Charleston RiverDogs
Charleston RiverDogs.png
RiverDogs cap.png
Team logo Cap insignia
Minor league affiliations
ClassSingle-A (2022–present)
Previous classes
LeagueCarolina League (2022–present)
DivisionSouth Division
Previous leagues
Major league affiliations
TeamTampa Bay Rays (2021–present)
Previous teams
Minor league titles
League titles (1)2021
Division titles (5)
  • 1980
  • 1988
  • 2005
  • 2008
  • 2021
First-half titles (1)1984
Team data
Name
  • Charleston RiverDogs (1994–present)
  • Charleston Rainbows (1985–1993)
  • Charleston Royals (1980–1984)
ColorsNavy blue, gold, white, gray
       
MascotCharlie T. RiverDog and Chelsea The RiverDog
BallparkJoseph P. Riley Jr. Park (1997–present)
Previous parks
College Park (1980–1996)
Owner(s)/
Operator(s)
Goldklang Group
General managerDave Echols
ManagerTBD

The Charleston RiverDogs are a Minor League Baseball team of the Carolina League. They are located in Charleston, South Carolina, and are the Single-A affiliate of the Tampa Bay Rays. The RiverDogs' home stadium is Joseph P. Riley Jr. Park.

History

Early success as the Royals

The RiverDogs were founded in 1980 as the Charleston Royals and were a farm team of the Kansas City Royals. In their first season as the Royals, they won the South Atlantic League's Southern Division championship, but fell in the playoffs against Greensboro. Like the Pirates, the Royals were known for their pitching, because in 1981 pitcher Jeffery Gladden led the league with a 2.09 ERA. In 1982 batting may have caught up with the pitching as pitcher Danny Jackson led the league with a 10–1 record and slugger Cliff Pastornicky paced the South Atlantic League with a .343 batting average. In 1983 Mark Pirruccello set a single-season team record with 25 home runs. 1984 was an exciting season for Charleston as the city hosted the all-star game in which Tom Glavine and Pat Borders played. On the field the Royals went on to win the Southern Division and Kevin Seitzer was named league MVP.

Rainbows era

In 1985, the team was renamed the Charleston Rainbows and became affiliated with the San Diego Padres. From 1985 to 1987 were the building years as the Rainbows improved each season under a great pitching staff until 1988 when they won the Southern Division title but were bounced in the first round of the playoffs. The 1988 season was powered by a pitching staff whose combined ERA equaled 2.07. 1988 was the last of the "good ol' days", because starting in 1989 the team suffered 11 consecutive losing seasons. Poor play on the field translated into a South Atlantic League record, when in 1990 pitcher Charles Thompson registered 17 losses. In 1994 the team was renamed Charleston RiverDogs. Despite the name change, the losing continued. In 1997 saw the RiverDogs leave the 84-year-old College Park and move into the brand-new 5,500-seat Joseph P. Riley, Jr. Park. The team also began its eight-year affiliation with the Tampa Bay Rays in 1997. The move to the "Joe" helped to spur a rise in total attendance, as the team set a record with an increase in over 100,000 fans. In 1998, the RiverDogs were the first professional baseball team to broadcast live video on the internet, and the first team to broadcast video of their entire home season. [1]

Finally, in 2000 the 'Dogs posted their first winning season since 1988.

Return to the playoffs

In 2003 saw the beginning of a new era as the RiverDogs played well on the field and posted a winning season for the first time since 2000. In 2004 the RiverDogs secured the wildcard spot in the playoffs bringing Charleston a playoff series for the first time in 16 years. Charleston faced the hated rival Capital City in the first round but were swept two games to none. The RiverDogs became the Class Single-A affiliate of the New York Yankees on September 15, 2004. 2005 was another great season as the Riverdogs jumped out winning the first-half Southern Division Championship qualifying them for the playoffs for the first consecutive seasons in franchise history. The 2005 playoffs weren't as good to the RiverDogs as fans had hoped, because the RiverDogs fell to eventual champion the Kannapolis Intimidators two games to none. At the end of the 2005 season, Charleston was making an attempt to attract a Class Double-A team by expanding their stadium by a few hundred seats. 2006 saw a good performance on the field, but no playoffs as the RiverDogs posted a 78–62 record. 2007 saw a record year for winning seasons when they finished the season with a 78–62 record and securing their fifth consecutive winning season tying a Charleston professional baseball record with the Sea Gulls (1914–1917, 1919) (No team in 1918). A downside to the record tying season was that the 'Dogs failed to make the playoffs for the second straight season. 2008 brought a memorable year to Charleston, as the Riverdogs recorded their final record at 80–59 bringing their sixth consecutive winning season, breaking a record for the most consecutive winning seasons (a record that stood since 1919) in Charleston baseball history. The downside to 2008 was the third straight season the Riverdogs failed to make the playoffs – despite having the best record in the Southern Division each season, they never held the division lead at the end of a half-season to claim a playoff spot. The 2009 season saw the Riverdogs finish with a winning record again. In the first half the Riverdogs came up a game short to their arch-rival Greenville Drive, who are affiliated to the Boston Red Sox and never posed as a threat in the second half failing to make the playoffs for the fourth straight year.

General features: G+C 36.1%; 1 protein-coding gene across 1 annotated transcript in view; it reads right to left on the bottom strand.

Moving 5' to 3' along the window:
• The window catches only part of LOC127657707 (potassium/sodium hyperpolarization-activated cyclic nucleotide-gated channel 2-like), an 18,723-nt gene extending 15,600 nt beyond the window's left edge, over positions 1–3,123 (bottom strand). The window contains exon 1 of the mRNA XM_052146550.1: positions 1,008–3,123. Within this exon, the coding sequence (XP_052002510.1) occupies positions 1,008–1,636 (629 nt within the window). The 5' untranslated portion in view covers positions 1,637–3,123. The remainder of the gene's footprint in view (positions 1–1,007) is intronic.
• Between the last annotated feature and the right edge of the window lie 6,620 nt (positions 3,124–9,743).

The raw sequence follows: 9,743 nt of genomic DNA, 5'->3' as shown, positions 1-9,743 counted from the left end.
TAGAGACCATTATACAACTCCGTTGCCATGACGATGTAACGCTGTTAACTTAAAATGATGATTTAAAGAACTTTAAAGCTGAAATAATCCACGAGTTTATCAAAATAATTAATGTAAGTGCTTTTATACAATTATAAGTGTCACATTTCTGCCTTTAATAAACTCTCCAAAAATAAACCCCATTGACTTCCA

Colbrunn era

After posting a 232–186 record, Riverdogs manager Torre Tyson was named the Tampa Yankees manager in High A baseball. The RiverDogs were quick to name hitting coach Greg Colbrunn as the new manager for the 2010 season. With the RiverDogs on the verge of making the playoffs each of the last four seasons, expectations were high for Colbrunn.[citation needed]